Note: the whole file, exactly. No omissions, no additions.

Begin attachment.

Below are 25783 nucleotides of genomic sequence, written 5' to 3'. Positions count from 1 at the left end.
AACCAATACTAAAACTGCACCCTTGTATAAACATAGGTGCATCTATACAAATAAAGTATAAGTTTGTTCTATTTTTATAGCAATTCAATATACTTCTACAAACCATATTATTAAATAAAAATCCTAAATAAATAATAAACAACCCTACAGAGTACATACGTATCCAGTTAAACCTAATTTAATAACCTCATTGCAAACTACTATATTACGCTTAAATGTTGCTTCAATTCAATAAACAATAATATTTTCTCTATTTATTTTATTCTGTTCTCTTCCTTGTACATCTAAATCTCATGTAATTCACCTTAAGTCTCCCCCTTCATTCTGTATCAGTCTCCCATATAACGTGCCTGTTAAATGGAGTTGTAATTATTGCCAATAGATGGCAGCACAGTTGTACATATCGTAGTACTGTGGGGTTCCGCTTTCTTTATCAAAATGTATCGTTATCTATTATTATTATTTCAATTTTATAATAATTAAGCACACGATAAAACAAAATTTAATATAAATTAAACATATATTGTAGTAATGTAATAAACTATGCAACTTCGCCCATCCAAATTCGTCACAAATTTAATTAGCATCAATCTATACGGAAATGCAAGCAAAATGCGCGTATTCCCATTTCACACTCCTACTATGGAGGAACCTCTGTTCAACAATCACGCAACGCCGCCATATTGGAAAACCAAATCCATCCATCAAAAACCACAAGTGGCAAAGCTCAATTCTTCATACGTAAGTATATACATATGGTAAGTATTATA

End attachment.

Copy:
Below are 25783 nucleotides of genomic sequence, written 5' to 3'. Positions count from 1 at the left end.
AACCAATACTAAAACTGCACCCTTGTATAAACATAGGTGCATCTATACAAATAAAGTATAAGTTTGTTCTATTTTTATAGCAATTCAATATACTTCTACAAACCATATTATTAAATAAAAATCCTAAATAAATAATAAACAACCCTACAGAGTACATACGTATCCAGTTAAACCTAATTTAATAACCTCATTGCAAACTACTATATTACGCTTAAATGTTGCTTCAATTCAATAAACAATAATATTTTCTCTATTTATTTTATTCTGTTCTCTTCCTTGTACATCTAAATCTCATGTAATTCACCTTAAGTCTCCCCCTTCATTCTGTATCAGTCTCCCATATAACGTGCCTGTTAAATGGAGTTGTAATTATTGCCAATAGATGGCAGCACAGTTGTACATATCGTAGTACTGTGGGGTTCCGCTTTCTTTATCAAAATGTATCGTTATCTATTATTATTATTTCAATTTTATAATAATTAAGCACACGATAAAACAAAATTTAATATAAATTAAACATATATTGTAGTAATGTAATAAACTATGCAACTTCGCCCATCCAAATTCGTCACAAATTTAATTAGCATCAATCTATACGGAAATGCAAGCAAAATGCGCGTATTCCCATTTCACACTCCTACTATGGAGGAACCTCTGTTCAACAATCACGCAACGCCGCCATATTGGAAAACCAAATCCATCCATCAAAAACCACAAGTGGCAAAGCTCAATTCTTCATACGTAAGTATATACATATGGTAAGTATTATA